The Cornell Modern Indonesia Project (CMIP) was initiated in the 1950s by faculty members in Cornell's Southeast Asia Program who were committed to making contemporary analyses of Indonesia and translations of its important documents available to scholars and students. Under the umbrella of SEAP, the program is now involved in a number of new initiatives, involving a large team-taught course by members of the program at Cornell; a multi-disciplinary conference on the "State of Indonesian Studies"; an overture to scientists working on Indonesia at Cornell; and toward concretizing an institutional presence on the ground in the region.
The program has published 75 works to date. The titles in this series are divided into four categories: Interim Reports, Translations, Monographs, and Bibliographies. These works capture the drama of Indonesia's political and social evolution through the twentieth century: its struggle for independence from the Dutch under the leadership of Sukarno, reactions to the Japanese Occupation, the development of its civil government, its civil insurgencies, and the conditions that prevailed throughout the long dictatorship of General Suharto. A few other works in this series, such as Benedict Anderson's Mythology and the Tolerance of the Javanese, reflect on earlier Indonesian history relevant to the modern nation.
The program is currently involved with a number of initiatives. A large workshop on the State of the Field of Indonesian Studies was held in the late Spring of 2011, inviting three senior faculty in six related Humanities and Social Sciences fields, all to comment on where we’ve been, where we are, and where we might be going as an intellectual community. The resulting volume for this will be out in 2014 under the editorship of Eric Tagliacozzo (History). Tom Pepinsky (Government) ran a second workshop on the politics of Indonesia, and a volume on this will come out under his editorship right after the appearance of volume I. Each of CMIP’s core faculty will then (it is hoped) take a turn with workshops and volumes in their own disciplines (Abby Cohn and Jolanda Pandin are next in Languages and Literatures), with the hope that we will have seven volumes in total finished by the end of the decade, all charting Indonesian Studies as a field. In addition, a new team-taught course has begun on a college-wide basis focusing on Indonesian Studies, under the direction at the moment of Marina Welker, in Anthropology. CMIP has reached out to the Sciences as well, and there are a number of initiatives under way marrying the expertise of the Sciences and the Humanities at Cornell, all in terms of studying Indonesia. Finally, CMIP has also been very active in getting the American Institute for Indonesian Studies (AIFIS) off the ground in Indonesia. This has been done together with a consortium of other US Universities, to further study that country in the US, and to foster exchanges with Indonesian faculty and students. See www.aifis.org for more details.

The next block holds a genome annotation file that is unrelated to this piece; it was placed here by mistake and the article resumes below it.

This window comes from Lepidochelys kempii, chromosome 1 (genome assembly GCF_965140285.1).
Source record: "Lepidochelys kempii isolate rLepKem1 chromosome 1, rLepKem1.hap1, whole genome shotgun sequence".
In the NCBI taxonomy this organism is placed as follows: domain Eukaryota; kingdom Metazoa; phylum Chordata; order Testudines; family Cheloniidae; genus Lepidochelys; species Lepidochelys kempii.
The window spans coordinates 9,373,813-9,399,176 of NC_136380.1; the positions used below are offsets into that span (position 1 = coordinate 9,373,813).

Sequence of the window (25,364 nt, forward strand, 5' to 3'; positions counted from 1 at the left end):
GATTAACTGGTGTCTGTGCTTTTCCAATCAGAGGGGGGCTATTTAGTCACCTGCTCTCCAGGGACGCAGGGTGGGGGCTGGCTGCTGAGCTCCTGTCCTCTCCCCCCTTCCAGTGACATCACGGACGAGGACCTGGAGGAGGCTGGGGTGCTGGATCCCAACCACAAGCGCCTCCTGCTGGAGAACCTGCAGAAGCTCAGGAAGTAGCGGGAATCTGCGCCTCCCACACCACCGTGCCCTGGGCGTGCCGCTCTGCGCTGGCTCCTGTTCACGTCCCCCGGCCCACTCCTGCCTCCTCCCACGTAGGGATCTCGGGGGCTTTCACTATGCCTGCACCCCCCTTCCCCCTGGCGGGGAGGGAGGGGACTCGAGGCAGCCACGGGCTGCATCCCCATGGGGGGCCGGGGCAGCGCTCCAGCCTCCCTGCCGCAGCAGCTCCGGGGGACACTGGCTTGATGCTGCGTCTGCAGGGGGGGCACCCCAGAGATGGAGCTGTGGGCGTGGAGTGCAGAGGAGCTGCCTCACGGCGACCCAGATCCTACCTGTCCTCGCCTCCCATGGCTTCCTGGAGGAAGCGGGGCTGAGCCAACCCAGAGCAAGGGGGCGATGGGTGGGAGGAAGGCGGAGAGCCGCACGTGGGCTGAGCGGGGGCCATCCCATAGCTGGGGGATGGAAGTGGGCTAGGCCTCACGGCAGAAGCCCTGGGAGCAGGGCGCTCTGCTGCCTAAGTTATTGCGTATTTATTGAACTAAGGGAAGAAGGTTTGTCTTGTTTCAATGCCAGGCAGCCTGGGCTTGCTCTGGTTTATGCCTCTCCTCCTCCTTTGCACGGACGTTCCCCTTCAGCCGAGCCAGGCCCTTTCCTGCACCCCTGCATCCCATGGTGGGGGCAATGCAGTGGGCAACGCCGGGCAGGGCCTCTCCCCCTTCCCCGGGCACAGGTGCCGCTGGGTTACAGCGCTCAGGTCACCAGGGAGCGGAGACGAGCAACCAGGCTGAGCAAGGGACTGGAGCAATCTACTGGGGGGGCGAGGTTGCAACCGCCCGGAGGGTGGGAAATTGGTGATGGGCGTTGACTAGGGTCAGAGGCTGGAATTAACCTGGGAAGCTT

For a link to the history and working of the series, please see:
For a link to the actual works, please see:
For more information about Indonesia Journal, see:
Eric Tagliacozzo (History), Director
Eric Tagliacozzo (Director)
Tom Pepinsky (Associate Director)